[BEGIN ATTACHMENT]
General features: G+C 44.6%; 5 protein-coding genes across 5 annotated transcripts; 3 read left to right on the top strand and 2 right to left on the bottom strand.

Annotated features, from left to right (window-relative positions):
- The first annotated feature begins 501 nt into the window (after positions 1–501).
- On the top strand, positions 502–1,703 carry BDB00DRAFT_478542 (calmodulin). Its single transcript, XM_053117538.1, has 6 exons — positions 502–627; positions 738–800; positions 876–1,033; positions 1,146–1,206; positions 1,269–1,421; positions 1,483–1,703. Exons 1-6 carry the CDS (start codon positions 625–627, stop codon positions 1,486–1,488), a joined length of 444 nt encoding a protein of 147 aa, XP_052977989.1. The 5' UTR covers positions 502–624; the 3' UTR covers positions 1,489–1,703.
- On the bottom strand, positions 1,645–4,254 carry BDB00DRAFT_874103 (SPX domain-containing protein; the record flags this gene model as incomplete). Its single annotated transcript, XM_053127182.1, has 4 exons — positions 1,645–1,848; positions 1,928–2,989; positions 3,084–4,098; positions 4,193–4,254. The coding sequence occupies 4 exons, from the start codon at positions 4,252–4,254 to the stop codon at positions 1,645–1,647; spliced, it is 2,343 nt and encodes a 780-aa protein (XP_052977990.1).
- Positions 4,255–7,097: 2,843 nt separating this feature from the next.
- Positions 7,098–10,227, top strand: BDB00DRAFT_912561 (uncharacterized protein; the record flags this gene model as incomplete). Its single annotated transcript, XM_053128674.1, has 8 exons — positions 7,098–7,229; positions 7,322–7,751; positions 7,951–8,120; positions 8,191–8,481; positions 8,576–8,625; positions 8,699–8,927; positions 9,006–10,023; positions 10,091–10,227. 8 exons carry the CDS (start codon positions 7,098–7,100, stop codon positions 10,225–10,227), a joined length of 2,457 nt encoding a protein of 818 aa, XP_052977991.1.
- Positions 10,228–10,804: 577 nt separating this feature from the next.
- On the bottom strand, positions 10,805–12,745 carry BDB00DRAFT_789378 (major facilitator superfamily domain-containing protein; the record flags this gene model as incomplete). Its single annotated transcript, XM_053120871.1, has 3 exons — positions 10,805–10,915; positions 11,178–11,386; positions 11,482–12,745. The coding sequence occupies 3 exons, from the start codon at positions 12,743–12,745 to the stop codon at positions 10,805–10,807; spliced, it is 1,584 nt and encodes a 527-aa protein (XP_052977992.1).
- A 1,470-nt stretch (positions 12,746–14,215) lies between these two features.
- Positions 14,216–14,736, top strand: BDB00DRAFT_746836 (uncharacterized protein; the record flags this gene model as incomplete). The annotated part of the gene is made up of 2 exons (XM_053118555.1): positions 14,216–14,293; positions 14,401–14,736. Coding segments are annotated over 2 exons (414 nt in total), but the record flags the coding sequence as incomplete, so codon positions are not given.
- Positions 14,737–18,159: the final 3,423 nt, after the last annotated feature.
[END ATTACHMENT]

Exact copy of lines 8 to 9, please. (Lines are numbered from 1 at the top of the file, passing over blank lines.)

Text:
- Positions 10,228–10,804: 577 nt separating this feature from the next.
- On the bottom strand, positions 10,805–12,745 carry BDB00DRAFT_789378 (major facilitator superfamily domain-containing protein; the record flags this gene model as incomplete). Its single annotated transcript, XM_053120871.1, has 3 exons — positions 10,805–10,915; positions 11,178–11,386; positions 11,482–12,745. The coding sequence occupies 3 exons, from the start codon at positions 12,743–12,745 to the stop codon at positions 10,805–10,807; spliced, it is 1,584 nt and encodes a 527-aa protein (XP_052977992.1).